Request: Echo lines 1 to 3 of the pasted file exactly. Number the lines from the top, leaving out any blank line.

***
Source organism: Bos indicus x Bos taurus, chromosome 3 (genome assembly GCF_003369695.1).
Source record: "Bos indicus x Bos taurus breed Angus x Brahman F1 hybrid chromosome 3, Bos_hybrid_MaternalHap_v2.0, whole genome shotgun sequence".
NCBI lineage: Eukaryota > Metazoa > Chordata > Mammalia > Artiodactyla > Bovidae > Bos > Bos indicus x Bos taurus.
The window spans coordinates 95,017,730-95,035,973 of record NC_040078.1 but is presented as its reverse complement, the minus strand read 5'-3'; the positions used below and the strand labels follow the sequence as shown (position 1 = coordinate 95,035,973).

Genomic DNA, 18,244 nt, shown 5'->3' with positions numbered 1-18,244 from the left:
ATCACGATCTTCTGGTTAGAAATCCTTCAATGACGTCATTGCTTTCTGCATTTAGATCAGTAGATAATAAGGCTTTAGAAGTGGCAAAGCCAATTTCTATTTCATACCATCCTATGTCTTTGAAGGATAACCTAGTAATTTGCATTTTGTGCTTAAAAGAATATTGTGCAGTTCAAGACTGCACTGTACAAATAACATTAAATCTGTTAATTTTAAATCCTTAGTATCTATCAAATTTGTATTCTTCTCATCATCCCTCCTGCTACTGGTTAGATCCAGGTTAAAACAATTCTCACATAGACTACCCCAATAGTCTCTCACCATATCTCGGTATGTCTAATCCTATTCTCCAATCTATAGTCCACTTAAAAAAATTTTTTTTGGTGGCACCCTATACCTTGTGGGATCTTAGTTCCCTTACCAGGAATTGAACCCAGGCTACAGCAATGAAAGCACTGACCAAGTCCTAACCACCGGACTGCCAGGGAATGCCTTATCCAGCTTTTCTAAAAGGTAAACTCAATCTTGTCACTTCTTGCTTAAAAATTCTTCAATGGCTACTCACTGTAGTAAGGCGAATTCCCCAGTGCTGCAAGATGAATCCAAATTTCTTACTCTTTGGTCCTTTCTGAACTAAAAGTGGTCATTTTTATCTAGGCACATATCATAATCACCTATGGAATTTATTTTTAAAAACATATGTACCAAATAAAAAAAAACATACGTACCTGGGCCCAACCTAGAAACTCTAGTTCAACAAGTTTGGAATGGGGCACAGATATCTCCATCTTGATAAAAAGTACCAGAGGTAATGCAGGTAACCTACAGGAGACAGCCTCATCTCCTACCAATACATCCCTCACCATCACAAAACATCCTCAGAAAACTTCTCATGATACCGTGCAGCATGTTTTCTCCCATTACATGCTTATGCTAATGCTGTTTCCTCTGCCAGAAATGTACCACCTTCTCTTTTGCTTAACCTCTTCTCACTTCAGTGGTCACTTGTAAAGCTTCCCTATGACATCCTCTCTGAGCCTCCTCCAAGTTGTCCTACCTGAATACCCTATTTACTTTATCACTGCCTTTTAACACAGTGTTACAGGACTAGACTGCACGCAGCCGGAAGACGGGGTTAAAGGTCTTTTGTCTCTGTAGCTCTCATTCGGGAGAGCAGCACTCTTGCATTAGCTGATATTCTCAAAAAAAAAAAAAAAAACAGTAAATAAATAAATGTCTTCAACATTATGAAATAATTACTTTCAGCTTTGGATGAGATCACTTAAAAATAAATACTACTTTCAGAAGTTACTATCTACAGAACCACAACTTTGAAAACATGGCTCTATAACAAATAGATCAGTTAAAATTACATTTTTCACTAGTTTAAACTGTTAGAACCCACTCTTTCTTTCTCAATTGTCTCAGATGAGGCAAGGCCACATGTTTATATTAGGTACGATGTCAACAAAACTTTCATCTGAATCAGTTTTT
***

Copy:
Source organism: Bos indicus x Bos taurus, chromosome 3 (genome assembly GCF_003369695.1).
Source record: "Bos indicus x Bos taurus breed Angus x Brahman F1 hybrid chromosome 3, Bos_hybrid_MaternalHap_v2.0, whole genome shotgun sequence".
NCBI lineage: Eukaryota > Metazoa > Chordata > Mammalia > Artiodactyla > Bovidae > Bos > Bos indicus x Bos taurus.